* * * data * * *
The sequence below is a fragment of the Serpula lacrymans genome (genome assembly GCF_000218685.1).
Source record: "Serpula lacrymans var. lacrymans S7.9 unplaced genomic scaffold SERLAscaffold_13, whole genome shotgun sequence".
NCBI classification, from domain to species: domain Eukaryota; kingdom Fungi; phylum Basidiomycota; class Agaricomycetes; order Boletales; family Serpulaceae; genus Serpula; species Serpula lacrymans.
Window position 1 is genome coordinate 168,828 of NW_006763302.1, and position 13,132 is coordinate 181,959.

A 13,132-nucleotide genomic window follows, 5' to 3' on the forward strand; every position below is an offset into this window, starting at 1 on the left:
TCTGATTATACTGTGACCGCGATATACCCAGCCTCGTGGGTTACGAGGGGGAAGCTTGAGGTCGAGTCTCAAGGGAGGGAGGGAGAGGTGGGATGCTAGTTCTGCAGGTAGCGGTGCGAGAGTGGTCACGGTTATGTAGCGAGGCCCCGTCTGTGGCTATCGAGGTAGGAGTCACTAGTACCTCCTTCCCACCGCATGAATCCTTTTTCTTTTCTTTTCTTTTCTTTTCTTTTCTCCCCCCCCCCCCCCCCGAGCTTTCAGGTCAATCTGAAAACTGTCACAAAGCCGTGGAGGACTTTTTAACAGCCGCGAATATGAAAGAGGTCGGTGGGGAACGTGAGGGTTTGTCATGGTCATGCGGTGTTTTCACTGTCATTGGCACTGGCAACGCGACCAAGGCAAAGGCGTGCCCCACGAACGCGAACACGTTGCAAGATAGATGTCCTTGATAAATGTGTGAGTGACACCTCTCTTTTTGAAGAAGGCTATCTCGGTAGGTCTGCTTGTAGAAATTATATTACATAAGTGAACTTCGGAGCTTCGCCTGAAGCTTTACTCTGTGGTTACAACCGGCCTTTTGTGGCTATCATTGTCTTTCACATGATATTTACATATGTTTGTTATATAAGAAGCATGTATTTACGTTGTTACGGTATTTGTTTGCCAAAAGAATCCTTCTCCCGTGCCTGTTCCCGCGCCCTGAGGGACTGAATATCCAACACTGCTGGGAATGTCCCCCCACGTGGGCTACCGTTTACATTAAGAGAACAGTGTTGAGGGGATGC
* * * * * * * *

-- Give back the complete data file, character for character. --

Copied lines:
The sequence below is a fragment of the Serpula lacrymans genome (genome assembly GCF_000218685.1).
Source record: "Serpula lacrymans var. lacrymans S7.9 unplaced genomic scaffold SERLAscaffold_13, whole genome shotgun sequence".
NCBI classification, from domain to species: domain Eukaryota; kingdom Fungi; phylum Basidiomycota; class Agaricomycetes; order Boletales; family Serpulaceae; genus Serpula; species Serpula lacrymans.
Window position 1 is genome coordinate 168,828 of NW_006763302.1, and position 13,132 is coordinate 181,959.

A 13,132-nucleotide genomic window follows, 5' to 3' on the forward strand; every position below is an offset into this window, starting at 1 on the left:
TCTGATTATACTGTGACCGCGATATACCCAGCCTCGTGGGTTACGAGGGGGAAGCTTGAGGTCGAGTCTCAAGGGAGGGAGGGAGAGGTGGGATGCTAGTTCTGCAGGTAGCGGTGCGAGAGTGGTCACGGTTATGTAGCGAGGCCCCGTCTGTGGCTATCGAGGTAGGAGTCACTAGTACCTCCTTCCCACCGCATGAATCCTTTTTCTTTTCTTTTCTTTTCTTTTCTTTTCTCCCCCCCCCCCCCCCCGAGCTTTCAGGTCAATCTGAAAACTGTCACAAAGCCGTGGAGGACTTTTTAACAGCCGCGAATATGAAAGAGGTCGGTGGGGAACGTGAGGGTTTGTCATGGTCATGCGGTGTTTTCACTGTCATTGGCACTGGCAACGCGACCAAGGCAAAGGCGTGCCCCACGAACGCGAACACGTTGCAAGATAGATGTCCTTGATAAATGTGTGAGTGACACCTCTCTTTTTGAAGAAGGCTATCTCGGTAGGTCTGCTTGTAGAAATTATATTACATAAGTGAACTTCGGAGCTTCGCCTGAAGCTTTACTCTGTGGTTACAACCGGCCTTTTGTGGCTATCATTGTCTTTCACATGATATTTACATATGTTTGTTATATAAGAAGCATGTATTTACGTTGTTACGGTATTTGTTTGCCAAAAGAATCCTTCTCCCGTGCCTGTTCCCGCGCCCTGAGGGACTGAATATCCAACACTGCTGGGAATGTCCCCCCACGTGGGCTACCGTTTACATTAAGAGAACAGTGTTGAGGGGATGC